This portion of the video is absurd because it overlooks key portions of the Constitution and settled law. The First Amendment of the Constitution allows the “right of the people peaceably to assemble, and to petition the Government for a redress of grievances.” This right, like all rights, is subject to restrictions such as noise ordinances and safety concerns. While the Supreme Court has struck down attempts at vague restrictions, such as the attempt to shut down “annoying” protests in Coates vs City of Cincinnati, it has upheld arrests of people who engage in violent behavior and who block traffic.

To use a close to home example, there was a scheduled protest down (nearby road) in the summer of 2020. The protestors obtained a permit and had police protection during their protest. Traffic was restricted to one side of (road), which allowed for proper flow of normal and emergency vehicles during this time. This is a great example of what is supposed to happen. 

The video, however, is OK with an illegal blocking of traffic, which begs many questions. Are the protagonists OK with workers losing pay because they arrived to work late? What would they say to the loved ones of someone who died because their ambulance was stuck in unexpected traffic interruptions? What about someone who inadvertently injured a protestor because they weren’t aware of the protests because it wasn’t scheduled? These aren’t hypothetical questions, as each has happened in real life, yet the video glazes over these points like they don’t matter.

The other disturbing section was near the end, which implied that groups of different Americans needed to have “their rights” secured. It’s disturbing because it presents rights as something unequally distributed based on color, gender, sexual orientation, or a variety of other ways we can divide people into different blocks.

Rights exist for all Americans. Abolishing Jim Crow laws was done to allow black Americans to exercise their American rights. Rights aren’t given based on people’s beliefs or how active their melanocytes happen to be in their skin. Rights are given because we are people. That’s the part about “all men are created equal” in the Declaration of Independence, or in the Fourteenth Amendment, which declares “No State shall make or enforce any law which shall abridge the privileges or immunities of citizens of the United States.” It’s pretty heady and exciting stuff when you think about it, and something we should be proud of, because it’s not present in many parts of the world, even today.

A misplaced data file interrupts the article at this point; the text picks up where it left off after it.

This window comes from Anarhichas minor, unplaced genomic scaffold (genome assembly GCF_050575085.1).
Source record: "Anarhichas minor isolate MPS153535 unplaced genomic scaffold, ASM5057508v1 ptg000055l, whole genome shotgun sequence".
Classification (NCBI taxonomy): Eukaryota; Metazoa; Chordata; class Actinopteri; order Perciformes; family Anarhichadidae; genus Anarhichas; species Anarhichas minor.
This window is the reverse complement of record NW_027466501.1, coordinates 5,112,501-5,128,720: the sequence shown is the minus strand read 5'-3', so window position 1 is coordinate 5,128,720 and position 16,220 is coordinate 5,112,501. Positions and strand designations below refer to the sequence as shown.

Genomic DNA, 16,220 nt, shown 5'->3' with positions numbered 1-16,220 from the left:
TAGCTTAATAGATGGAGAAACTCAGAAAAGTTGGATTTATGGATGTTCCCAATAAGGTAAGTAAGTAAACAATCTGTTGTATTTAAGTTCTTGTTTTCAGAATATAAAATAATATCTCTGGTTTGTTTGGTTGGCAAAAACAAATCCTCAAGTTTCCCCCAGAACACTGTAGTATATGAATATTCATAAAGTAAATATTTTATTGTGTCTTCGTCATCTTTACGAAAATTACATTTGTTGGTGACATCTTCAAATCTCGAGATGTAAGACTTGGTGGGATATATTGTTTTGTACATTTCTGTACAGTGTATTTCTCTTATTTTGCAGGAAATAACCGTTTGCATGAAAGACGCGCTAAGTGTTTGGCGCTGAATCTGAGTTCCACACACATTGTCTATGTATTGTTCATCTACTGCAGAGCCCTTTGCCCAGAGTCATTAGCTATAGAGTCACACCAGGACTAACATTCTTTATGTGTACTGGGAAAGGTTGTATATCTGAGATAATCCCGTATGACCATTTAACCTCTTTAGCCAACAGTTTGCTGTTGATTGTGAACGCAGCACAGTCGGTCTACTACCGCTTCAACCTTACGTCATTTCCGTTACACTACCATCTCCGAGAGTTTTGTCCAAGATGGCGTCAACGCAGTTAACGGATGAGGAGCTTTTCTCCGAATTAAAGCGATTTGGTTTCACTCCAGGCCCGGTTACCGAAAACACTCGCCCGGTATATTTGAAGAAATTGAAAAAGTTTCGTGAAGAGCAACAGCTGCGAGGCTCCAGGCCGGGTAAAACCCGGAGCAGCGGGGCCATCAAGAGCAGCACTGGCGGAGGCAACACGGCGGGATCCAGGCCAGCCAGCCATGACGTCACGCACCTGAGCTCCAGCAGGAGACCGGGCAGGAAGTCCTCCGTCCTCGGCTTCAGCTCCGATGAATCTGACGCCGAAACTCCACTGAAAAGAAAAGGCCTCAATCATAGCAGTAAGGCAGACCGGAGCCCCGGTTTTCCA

When we separate rights into blocks based on arbitrary divisions of human beings, we put ourselves into an “us vs them” scenario. This implies there are winners and losers, and encourages people to fight those that don’t look like them. I can’t imagine a more cynical and cunning way you could destroy unity than this. The ending of the video encourages people to lump themselves into categories and fight for rights for “their side,” rather than fighting to ensure all Americans have the same exercise of American rights.

I apologize for the length of this email, but I think it’s important to point out where misinformation is hurting our education. We should be encouraging students to study US History, including the parts that aren’t the most flattering. But that study doesn’t mean we overlook laws, and it certainly doesn’t demand dividing us into different, competing blocks of people. We’re better than that. I hope you can provide a counter to this messaging that encourages our children to both learn from the past and create a better future for America.

From my email to our daughters teacher

This post represents the views of the author and not those of the Department of Defense, Department of the Navy, or any other government agency.

One thought on “BrainPop is totally OK violating the law

  1. All those with their NO HUMAN IS ILLEGAL signs in their front yards should have extra rooms for all those so called Refugees